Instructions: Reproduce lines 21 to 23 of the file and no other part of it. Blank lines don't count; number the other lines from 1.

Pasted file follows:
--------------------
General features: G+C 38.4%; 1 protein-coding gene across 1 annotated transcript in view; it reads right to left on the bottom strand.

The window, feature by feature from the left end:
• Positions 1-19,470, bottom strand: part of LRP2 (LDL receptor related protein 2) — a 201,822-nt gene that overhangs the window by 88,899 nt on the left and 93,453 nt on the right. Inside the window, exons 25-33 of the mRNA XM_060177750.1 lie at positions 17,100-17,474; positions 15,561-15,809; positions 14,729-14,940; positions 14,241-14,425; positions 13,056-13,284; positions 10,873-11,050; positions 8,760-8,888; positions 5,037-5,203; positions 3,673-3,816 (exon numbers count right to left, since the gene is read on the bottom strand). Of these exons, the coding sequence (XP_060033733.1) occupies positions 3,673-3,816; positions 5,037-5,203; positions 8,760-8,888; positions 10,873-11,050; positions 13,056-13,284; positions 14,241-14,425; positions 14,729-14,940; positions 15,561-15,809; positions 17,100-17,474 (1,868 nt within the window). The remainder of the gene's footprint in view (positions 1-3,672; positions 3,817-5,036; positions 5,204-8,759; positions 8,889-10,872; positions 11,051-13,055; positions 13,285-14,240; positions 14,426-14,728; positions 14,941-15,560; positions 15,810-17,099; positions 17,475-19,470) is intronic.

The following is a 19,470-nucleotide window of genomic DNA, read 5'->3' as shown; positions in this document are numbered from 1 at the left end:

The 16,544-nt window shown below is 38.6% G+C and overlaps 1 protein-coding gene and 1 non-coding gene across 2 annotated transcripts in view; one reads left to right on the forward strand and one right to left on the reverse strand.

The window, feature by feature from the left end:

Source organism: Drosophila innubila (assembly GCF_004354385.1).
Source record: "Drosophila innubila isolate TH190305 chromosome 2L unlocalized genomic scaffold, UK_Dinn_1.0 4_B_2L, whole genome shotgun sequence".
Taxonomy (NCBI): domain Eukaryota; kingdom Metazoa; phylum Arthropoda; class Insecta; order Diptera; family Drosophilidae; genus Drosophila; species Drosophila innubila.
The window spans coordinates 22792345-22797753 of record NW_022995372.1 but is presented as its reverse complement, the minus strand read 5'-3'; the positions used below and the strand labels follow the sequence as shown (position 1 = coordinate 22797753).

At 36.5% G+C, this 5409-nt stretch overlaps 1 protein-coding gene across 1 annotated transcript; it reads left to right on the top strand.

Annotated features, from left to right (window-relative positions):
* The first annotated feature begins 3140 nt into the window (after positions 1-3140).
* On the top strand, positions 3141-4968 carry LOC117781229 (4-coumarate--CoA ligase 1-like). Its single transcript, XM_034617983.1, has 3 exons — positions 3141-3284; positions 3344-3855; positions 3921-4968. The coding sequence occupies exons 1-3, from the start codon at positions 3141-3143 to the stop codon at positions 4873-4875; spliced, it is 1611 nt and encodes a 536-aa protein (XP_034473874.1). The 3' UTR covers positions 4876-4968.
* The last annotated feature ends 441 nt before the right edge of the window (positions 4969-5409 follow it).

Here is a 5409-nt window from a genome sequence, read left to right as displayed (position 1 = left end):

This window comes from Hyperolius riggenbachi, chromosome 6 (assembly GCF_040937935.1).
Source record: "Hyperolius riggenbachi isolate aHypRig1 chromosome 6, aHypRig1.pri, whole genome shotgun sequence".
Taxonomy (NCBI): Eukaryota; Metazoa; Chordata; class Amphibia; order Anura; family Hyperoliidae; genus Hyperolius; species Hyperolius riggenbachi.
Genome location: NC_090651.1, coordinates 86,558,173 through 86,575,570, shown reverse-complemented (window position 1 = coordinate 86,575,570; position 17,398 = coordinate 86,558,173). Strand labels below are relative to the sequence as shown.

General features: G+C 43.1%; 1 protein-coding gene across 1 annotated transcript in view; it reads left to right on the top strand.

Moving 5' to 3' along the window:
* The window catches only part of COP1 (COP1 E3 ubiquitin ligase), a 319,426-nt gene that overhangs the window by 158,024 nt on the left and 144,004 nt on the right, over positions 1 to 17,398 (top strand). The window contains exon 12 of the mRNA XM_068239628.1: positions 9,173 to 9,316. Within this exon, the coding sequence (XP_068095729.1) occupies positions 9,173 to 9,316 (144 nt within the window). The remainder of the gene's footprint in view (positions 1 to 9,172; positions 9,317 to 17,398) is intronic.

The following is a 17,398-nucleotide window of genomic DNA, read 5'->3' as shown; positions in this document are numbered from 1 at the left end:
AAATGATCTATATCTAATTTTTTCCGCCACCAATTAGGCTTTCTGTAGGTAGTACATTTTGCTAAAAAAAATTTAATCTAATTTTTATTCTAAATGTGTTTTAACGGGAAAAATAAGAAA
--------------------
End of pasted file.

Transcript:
General features: G+C 43.1%; 1 protein-coding gene across 1 annotated transcript in view; it reads left to right on the top strand.

Moving 5' to 3' along the window:
* The window catches only part of COP1 (COP1 E3 ubiquitin ligase), a 319,426-nt gene that overhangs the window by 158,024 nt on the left and 144,004 nt on the right, over positions 1 to 17,398 (top strand). The window contains exon 12 of the mRNA XM_068239628.1: positions 9,173 to 9,316. Within this exon, the coding sequence (XP_068095729.1) occupies positions 9,173 to 9,316 (144 nt within the window). The remainder of the gene's footprint in view (positions 1 to 9,172; positions 9,317 to 17,398) is intronic.